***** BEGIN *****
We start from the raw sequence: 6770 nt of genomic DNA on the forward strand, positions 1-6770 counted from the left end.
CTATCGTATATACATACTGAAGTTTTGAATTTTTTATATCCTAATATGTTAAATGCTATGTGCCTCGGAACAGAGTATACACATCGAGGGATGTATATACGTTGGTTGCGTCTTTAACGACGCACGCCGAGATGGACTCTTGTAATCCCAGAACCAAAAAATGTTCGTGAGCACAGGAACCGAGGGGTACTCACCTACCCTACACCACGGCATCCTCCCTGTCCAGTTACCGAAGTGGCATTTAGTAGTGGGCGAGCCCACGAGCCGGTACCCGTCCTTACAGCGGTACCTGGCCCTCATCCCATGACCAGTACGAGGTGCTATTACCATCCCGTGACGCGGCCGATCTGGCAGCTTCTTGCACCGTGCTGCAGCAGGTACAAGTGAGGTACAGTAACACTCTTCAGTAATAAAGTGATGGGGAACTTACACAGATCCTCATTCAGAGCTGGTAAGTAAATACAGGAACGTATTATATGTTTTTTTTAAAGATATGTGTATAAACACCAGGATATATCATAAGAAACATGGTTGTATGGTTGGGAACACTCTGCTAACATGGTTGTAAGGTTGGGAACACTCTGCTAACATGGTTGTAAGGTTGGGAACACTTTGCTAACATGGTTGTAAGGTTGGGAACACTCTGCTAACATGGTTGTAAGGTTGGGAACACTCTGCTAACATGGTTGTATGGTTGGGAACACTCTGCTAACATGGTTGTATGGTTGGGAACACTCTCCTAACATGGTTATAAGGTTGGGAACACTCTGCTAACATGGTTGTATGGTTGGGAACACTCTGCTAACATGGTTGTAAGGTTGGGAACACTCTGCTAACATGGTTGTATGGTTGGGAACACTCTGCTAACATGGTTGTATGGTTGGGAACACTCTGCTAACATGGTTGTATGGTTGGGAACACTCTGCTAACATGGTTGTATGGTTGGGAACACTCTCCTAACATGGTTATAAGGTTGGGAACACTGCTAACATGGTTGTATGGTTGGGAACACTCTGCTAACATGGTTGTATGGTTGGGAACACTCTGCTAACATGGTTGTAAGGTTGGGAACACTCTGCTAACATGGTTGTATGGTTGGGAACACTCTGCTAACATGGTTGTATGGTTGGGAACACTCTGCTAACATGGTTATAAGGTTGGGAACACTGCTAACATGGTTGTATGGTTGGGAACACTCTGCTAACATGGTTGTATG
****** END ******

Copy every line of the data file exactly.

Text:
We start from the raw sequence: 6770 nt of genomic DNA on the forward strand, positions 1-6770 counted from the left end.
CTATCGTATATACATACTGAAGTTTTGAATTTTTTATATCCTAATATGTTAAATGCTATGTGCCTCGGAACAGAGTATACACATCGAGGGATGTATATACGTTGGTTGCGTCTTTAACGACGCACGCCGAGATGGACTCTTGTAATCCCAGAACCAAAAAATGTTCGTGAGCACAGGAACCGAGGGGTACTCACCTACCCTACACCACGGCATCCTCCCTGTCCAGTTACCGAAGTGGCATTTAGTAGTGGGCGAGCCCACGAGCCGGTACCCGTCCTTACAGCGGTACCTGGCCCTCATCCCATGACCAGTACGAGGTGCTATTACCATCCCGTGACGCGGCCGATCTGGCAGCTTCTTGCACCGTGCTGCAGCAGGTACAAGTGAGGTACAGTAACACTCTTCAGTAATAAAGTGATGGGGAACTTACACAGATCCTCATTCAGAGCTGGTAAGTAAATACAGGAACGTATTATATGTTTTTTTTAAAGATATGTGTATAAACACCAGGATATATCATAAGAAACATGGTTGTATGGTTGGGAACACTCTGCTAACATGGTTGTAAGGTTGGGAACACTCTGCTAACATGGTTGTAAGGTTGGGAACACTTTGCTAACATGGTTGTAAGGTTGGGAACACTCTGCTAACATGGTTGTAAGGTTGGGAACACTCTGCTAACATGGTTGTATGGTTGGGAACACTCTGCTAACATGGTTGTATGGTTGGGAACACTCTCCTAACATGGTTATAAGGTTGGGAACACTCTGCTAACATGGTTGTATGGTTGGGAACACTCTGCTAACATGGTTGTAAGGTTGGGAACACTCTGCTAACATGGTTGTATGGTTGGGAACACTCTGCTAACATGGTTGTATGGTTGGGAACACTCTGCTAACATGGTTGTATGGTTGGGAACACTCTGCTAACATGGTTGTATGGTTGGGAACACTCTCCTAACATGGTTATAAGGTTGGGAACACTGCTAACATGGTTGTATGGTTGGGAACACTCTGCTAACATGGTTGTATGGTTGGGAACACTCTGCTAACATGGTTGTAAGGTTGGGAACACTCTGCTAACATGGTTGTATGGTTGGGAACACTCTGCTAACATGGTTGTATGGTTGGGAACACTCTGCTAACATGGTTATAAGGTTGGGAACACTGCTAACATGGTTGTATGGTTGGGAACACTCTGCTAACATGGTTGTATG